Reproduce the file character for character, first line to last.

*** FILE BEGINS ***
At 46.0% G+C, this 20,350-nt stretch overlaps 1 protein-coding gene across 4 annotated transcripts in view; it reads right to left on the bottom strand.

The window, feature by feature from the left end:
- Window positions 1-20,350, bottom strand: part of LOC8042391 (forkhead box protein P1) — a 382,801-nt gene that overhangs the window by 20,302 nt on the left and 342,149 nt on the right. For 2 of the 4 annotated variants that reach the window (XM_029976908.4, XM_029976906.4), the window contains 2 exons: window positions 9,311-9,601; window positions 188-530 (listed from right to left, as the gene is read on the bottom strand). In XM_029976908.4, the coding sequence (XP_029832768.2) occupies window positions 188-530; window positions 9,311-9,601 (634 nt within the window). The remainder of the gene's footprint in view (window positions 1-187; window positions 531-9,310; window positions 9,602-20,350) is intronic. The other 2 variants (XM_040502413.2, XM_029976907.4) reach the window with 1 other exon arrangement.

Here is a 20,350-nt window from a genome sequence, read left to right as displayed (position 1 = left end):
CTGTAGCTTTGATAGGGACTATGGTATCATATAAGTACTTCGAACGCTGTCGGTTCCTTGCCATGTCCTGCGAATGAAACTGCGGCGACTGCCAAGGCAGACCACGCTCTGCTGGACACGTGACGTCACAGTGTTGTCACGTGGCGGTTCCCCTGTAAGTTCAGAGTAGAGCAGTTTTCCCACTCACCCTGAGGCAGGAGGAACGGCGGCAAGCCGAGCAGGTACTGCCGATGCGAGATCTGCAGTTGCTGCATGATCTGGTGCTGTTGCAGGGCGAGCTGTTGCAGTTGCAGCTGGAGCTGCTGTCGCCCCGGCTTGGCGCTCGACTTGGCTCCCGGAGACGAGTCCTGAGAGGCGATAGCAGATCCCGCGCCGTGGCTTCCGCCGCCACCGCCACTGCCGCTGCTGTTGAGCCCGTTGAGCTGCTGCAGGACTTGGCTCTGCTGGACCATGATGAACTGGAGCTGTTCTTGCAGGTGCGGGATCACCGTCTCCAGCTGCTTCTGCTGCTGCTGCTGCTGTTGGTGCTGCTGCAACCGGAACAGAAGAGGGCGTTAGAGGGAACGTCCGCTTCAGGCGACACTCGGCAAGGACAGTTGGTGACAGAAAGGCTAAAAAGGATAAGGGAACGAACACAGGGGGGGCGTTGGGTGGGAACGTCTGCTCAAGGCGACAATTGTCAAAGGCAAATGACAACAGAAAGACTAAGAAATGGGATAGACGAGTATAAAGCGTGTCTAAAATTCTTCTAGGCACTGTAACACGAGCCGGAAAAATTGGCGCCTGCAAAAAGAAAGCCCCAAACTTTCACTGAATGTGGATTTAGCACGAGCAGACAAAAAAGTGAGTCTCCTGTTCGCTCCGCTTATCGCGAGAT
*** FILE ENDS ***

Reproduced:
At 46.0% G+C, this 20,350-nt stretch overlaps 1 protein-coding gene across 4 annotated transcripts in view; it reads right to left on the bottom strand.

The window, feature by feature from the left end:
- Window positions 1-20,350, bottom strand: part of LOC8042391 (forkhead box protein P1) — a 382,801-nt gene that overhangs the window by 20,302 nt on the left and 342,149 nt on the right. For 2 of the 4 annotated variants that reach the window (XM_029976908.4, XM_029976906.4), the window contains 2 exons: window positions 9,311-9,601; window positions 188-530 (listed from right to left, as the gene is read on the bottom strand). In XM_029976908.4, the coding sequence (XP_029832768.2) occupies window positions 188-530; window positions 9,311-9,601 (634 nt within the window). The remainder of the gene's footprint in view (window positions 1-187; window positions 531-9,310; window positions 9,602-20,350) is intronic. The other 2 variants (XM_040502413.2, XM_029976907.4) reach the window with 1 other exon arrangement.

Here is a 20,350-nt window from a genome sequence, read left to right as displayed (position 1 = left end):
CTGTAGCTTTGATAGGGACTATGGTATCATATAAGTACTTCGAACGCTGTCGGTTCCTTGCCATGTCCTGCGAATGAAACTGCGGCGACTGCCAAGGCAGACCACGCTCTGCTGGACACGTGACGTCACAGTGTTGTCACGTGGCGGTTCCCCTGTAAGTTCAGAGTAGAGCAGTTTTCCCACTCACCCTGAGGCAGGAGGAACGGCGGCAAGCCGAGCAGGTACTGCCGATGCGAGATCTGCAGTTGCTGCATGATCTGGTGCTGTTGCAGGGCGAGCTGTTGCAGTTGCAGCTGGAGCTGCTGTCGCCCCGGCTTGGCGCTCGACTTGGCTCCCGGAGACGAGTCCTGAGAGGCGATAGCAGATCCCGCGCCGTGGCTTCCGCCGCCACCGCCACTGCCGCTGCTGTTGAGCCCGTTGAGCTGCTGCAGGACTTGGCTCTGCTGGACCATGATGAACTGGAGCTGTTCTTGCAGGTGCGGGATCACCGTCTCCAGCTGCTTCTGCTGCTGCTGCTGCTGTTGGTGCTGCTGCAACCGGAACAGAAGAGGGCGTTAGAGGGAACGTCCGCTTCAGGCGACACTCGGCAAGGACAGTTGGTGACAGAAAGGCTAAAAAGGATAAGGGAACGAACACAGGGGGGGCGTTGGGTGGGAACGTCTGCTCAAGGCGACAATTGTCAAAGGCAAATGACAACAGAAAGACTAAGAAATGGGATAGACGAGTATAAAGCGTGTCTAAAATTCTTCTAGGCACTGTAACACGAGCCGGAAAAATTGGCGCCTGCAAAAAGAAAGCCCCAAACTTTCACTGAATGTGGATTTAGCACGAGCAGACAAAAAAGTGAGTCTCCTGTTCGCTCCGCTTATCGCGAGAT